The indica rice cultivar MR219 (Malaysian rice-219 (MR219) was released as variety) is widely cultivated in Malaysia. The seeds of the popular variety MR219 were treated with sodium azide, the mutagenic agent for creating mutation of the treated seeds. In M5 generation, two mutant lines, RM (rice mutant)-311-250-3-6 (RM311) and RM-109-70-2-1 (RM109), were found promising considering yield potential and earliness, respectively. The genotype RM311 can tolerate 10–12 days drought spell at reproductive stage with minor yield reduction, though it is delayed in 7–10 days in maturity than the mother. On the other hand, the genotype RM109 matured 10–12 days earlier than the mother and can escape drought due to shorter growth duration. Moreover, RM311 performed greater yield potential (7.79 t ha−1) than the mother MR219 (6.69 t ha−1) with more grain sterility percentage, while RM109 performed less yield potential (6.10 t ha−1) than the mother with less grain sterility and high harvest index. The objective of this study was to investigate the potential causes of grain sterility (both unfilled and partially filled grain) by examining the source-sink relations in widely cultivated variety MR219 and its two mutant derivative lines. Finding from this study would indicate a possible direction for rice breeding programme aiming at improving the quality of rice crop.

2. Materials and Methods

2.1. Site Description, Plant Material, and Design

The pot culture experiment was carried out in the glass house of Universiti Putra Malaysia (UPM), during the period from 10 July to 15 November 2012. Geographically, the experimental area is located at 102°12′N latitude and 101°42′E longitudes at the elevation of 31 m above the sea level. Soils were collected from rice growing field, Tanjung Karang, Selangor, Malaysia. The soil was silty clay. The pH value, cation exchange capacity (CEC), and electrical conductivity (EC) of the soil were 5.58, 16.30 meq/100 g soil, and 0.36 dSm−1, respectively. The collected soil was well pulverized and dried in the sun. Plant propagules and inert materials were removed from this soil. The dry soil was thoroughly mixed with well rotten cow dung. Triple superphosphate, muriate of potash, and gypsum at the rate of 7.75, 4.92, and 3.75 g pot−1 corresponding to 150, 80, and 50 kg ha−1, respectively, were mixed with the prepared soil as planting medium in pots. Urea at the rate of 6.75 g pot−1corresponding to 125 kg ha−1 was applied as three top dressings at 20, 40, and 65 days after planting. The popular rice cultivar MR219 (MR219 denotes Malaysian rice 219) and its NaN3-induced mutants RM311 (RM311 denotes rice mutant 311) and RM109 were used as planting materials.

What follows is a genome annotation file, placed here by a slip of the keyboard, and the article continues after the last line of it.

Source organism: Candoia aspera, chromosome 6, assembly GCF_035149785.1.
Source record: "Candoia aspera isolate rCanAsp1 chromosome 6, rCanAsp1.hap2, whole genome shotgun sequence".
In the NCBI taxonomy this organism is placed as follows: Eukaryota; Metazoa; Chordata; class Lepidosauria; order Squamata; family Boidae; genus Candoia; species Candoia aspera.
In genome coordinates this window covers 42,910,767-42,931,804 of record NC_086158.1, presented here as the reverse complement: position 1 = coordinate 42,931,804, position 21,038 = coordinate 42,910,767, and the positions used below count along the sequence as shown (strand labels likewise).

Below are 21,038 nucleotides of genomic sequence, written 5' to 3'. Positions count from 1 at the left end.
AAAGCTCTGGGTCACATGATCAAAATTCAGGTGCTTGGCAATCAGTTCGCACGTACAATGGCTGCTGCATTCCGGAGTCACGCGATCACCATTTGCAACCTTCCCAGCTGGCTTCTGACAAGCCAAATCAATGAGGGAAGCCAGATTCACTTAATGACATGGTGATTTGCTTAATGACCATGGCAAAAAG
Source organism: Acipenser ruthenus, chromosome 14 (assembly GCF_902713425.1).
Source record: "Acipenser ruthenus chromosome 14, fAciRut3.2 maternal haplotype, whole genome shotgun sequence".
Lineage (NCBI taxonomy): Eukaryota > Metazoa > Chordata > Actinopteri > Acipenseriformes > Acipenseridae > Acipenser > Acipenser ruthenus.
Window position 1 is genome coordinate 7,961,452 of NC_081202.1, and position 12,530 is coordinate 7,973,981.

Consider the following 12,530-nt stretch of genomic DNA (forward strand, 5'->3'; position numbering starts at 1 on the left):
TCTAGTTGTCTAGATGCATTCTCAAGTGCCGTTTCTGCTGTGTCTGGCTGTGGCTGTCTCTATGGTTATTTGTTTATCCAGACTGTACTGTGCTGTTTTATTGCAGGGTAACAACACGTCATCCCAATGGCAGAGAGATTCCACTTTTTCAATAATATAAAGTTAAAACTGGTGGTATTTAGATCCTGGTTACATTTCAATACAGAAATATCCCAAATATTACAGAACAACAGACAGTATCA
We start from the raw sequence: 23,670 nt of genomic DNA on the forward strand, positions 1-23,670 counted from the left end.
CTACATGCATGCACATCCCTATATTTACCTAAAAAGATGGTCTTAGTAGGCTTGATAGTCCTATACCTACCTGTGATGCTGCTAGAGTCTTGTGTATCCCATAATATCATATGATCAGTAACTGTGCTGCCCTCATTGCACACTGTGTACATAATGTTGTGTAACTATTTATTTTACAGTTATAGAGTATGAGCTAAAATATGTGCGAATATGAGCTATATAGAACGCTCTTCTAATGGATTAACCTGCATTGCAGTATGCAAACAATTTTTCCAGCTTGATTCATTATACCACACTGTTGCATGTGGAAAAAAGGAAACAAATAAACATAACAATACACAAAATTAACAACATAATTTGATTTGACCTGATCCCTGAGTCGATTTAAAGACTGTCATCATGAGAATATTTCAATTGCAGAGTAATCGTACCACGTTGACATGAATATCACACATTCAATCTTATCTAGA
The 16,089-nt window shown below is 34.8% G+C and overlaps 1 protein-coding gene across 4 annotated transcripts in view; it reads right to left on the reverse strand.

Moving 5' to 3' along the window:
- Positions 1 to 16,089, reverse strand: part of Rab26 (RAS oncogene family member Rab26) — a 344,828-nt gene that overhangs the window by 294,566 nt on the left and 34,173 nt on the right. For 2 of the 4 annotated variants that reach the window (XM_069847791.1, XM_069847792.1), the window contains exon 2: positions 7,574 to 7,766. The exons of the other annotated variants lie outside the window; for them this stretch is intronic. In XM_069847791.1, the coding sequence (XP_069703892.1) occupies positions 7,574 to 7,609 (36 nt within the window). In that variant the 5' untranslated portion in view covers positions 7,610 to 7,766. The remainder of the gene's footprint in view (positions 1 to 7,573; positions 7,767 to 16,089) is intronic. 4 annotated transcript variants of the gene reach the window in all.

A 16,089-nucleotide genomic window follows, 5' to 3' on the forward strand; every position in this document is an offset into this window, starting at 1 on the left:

Seeds of the cultivated variety and mutant lines were sown in black perforated plastic polybags of 40 × 45 cm size containing approximately 20 kg of soil obtained from a rice growing area. Several pregerminated seeds were sown in each polybag and plants were thinned to three about two weeks after sowing. The polybags were submerged in water of polyethylene tanks (diameter 100 cm and height 56 cm). A total of eight polybags were put in each polyethylene tank. The polyethylene tanks containing seedlings in polybags were placed in a netted cage and were arranged in a randomized complete block design with eight replications. Standard procedures of rice growing culture were followed throughout the studies. Seedling growth and development were monitored regularly.

2.2. Parameters Measured

For measurement of total dry matter production (TDM), plants were sampled at heading and at maturity. One hill per pot was sampled for measurement of TDM. Plant samples were separated into leaf blade, culm, sheath, and panicles. Dry matter of each component was determined after drying at 72°C to constant weight. Leaf area index (LAI) was measured using canopy analyzer (Model: LI-1400, USA) from heading to maturity at ten-day interval. The photosynthesis (Pn) rate in flag leaves was measured using portable photosynthesis system (model: LI-6400XT, USA) at 1000 to 1100 h from heading to maturity stage with seven-day interval. The method for extraction of nonstructural carbohydrate (NSC) was measured following the method of Yang et al. [4]. The sample was dried in an oven and ground into fine powder. In a 15 mL centrifuge tube, 10 mL of 632 g L−1 ethanol was added to 100 mg of ground sample and kept in a water bath at 80°C for 30 minutes. The tube was then centrifuged at 5000 rpm for 20 minutes after cooling. The supernatant was collected and the extraction was repeated three times. The alcohol in the supernatant was evaporated on a water bath at 80°C until the alcohol was removed and the volume was reduced to about 3 mL. The sugar extract was then diluted into 25 mL with distilled water. The concentration of sugars in the extract was then analyzed as described by Somogyi [9].